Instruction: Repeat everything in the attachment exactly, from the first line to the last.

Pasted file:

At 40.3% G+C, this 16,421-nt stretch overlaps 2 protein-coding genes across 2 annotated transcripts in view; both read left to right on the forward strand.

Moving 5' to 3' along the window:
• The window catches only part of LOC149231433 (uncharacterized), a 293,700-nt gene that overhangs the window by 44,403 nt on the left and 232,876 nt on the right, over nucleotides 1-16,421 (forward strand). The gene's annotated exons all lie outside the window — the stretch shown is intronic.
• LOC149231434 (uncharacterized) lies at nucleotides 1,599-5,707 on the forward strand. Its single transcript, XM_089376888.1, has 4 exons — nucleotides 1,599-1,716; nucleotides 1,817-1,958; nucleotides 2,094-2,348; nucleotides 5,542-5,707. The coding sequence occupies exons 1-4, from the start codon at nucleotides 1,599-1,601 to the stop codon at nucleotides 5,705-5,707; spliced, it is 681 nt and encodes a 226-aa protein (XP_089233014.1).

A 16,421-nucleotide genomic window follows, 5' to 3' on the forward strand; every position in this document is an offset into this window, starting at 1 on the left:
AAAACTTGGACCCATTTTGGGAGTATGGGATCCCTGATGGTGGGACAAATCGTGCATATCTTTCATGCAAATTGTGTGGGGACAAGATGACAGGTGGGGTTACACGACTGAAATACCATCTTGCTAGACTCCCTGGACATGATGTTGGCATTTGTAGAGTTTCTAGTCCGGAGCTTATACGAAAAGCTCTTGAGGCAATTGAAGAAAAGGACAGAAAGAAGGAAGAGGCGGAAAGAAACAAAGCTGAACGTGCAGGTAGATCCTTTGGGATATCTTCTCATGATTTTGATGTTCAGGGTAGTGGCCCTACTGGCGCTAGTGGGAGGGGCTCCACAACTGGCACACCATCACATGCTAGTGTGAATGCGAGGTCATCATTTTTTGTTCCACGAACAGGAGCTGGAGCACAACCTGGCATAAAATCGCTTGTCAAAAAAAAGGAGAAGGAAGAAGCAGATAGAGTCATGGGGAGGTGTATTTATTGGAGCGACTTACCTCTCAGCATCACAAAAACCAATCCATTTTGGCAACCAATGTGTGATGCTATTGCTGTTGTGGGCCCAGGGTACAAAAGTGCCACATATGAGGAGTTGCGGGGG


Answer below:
At 40.3% G+C, this 16,421-nt stretch overlaps 2 protein-coding genes across 2 annotated transcripts in view; both read left to right on the forward strand.

Moving 5' to 3' along the window:
• The window catches only part of LOC149231433 (uncharacterized), a 293,700-nt gene that overhangs the window by 44,403 nt on the left and 232,876 nt on the right, over nucleotides 1-16,421 (forward strand). The gene's annotated exons all lie outside the window — the stretch shown is intronic.
• LOC149231434 (uncharacterized) lies at nucleotides 1,599-5,707 on the forward strand. Its single transcript, XM_089376888.1, has 4 exons — nucleotides 1,599-1,716; nucleotides 1,817-1,958; nucleotides 2,094-2,348; nucleotides 5,542-5,707. The coding sequence occupies exons 1-4, from the start codon at nucleotides 1,599-1,601 to the stop codon at nucleotides 5,705-5,707; spliced, it is 681 nt and encodes a 226-aa protein (XP_089233014.1).

A 16,421-nucleotide genomic window follows, 5' to 3' on the forward strand; every position in this document is an offset into this window, starting at 1 on the left:
AAAACTTGGACCCATTTTGGGAGTATGGGATCCCTGATGGTGGGACAAATCGTGCATATCTTTCATGCAAATTGTGTGGGGACAAGATGACAGGTGGGGTTACACGACTGAAATACCATCTTGCTAGACTCCCTGGACATGATGTTGGCATTTGTAGAGTTTCTAGTCCGGAGCTTATACGAAAAGCTCTTGAGGCAATTGAAGAAAAGGACAGAAAGAAGGAAGAGGCGGAAAGAAACAAAGCTGAACGTGCAGGTAGATCCTTTGGGATATCTTCTCATGATTTTGATGTTCAGGGTAGTGGCCCTACTGGCGCTAGTGGGAGGGGCTCCACAACTGGCACACCATCACATGCTAGTGTGAATGCGAGGTCATCATTTTTTGTTCCACGAACAGGAGCTGGAGCACAACCTGGCATAAAATCGCTTGTCAAAAAAAAGGAGAAGGAAGAAGCAGATAGAGTCATGGGGAGGTGTATTTATTGGAGCGACTTACCTCTCAGCATCACAAAAACCAATCCATTTTGGCAACCAATGTGTGATGCTATTGCTGTTGTGGGCCCAGGGTACAAAAGTGCCACATATGAGGAGTTGCGGGGG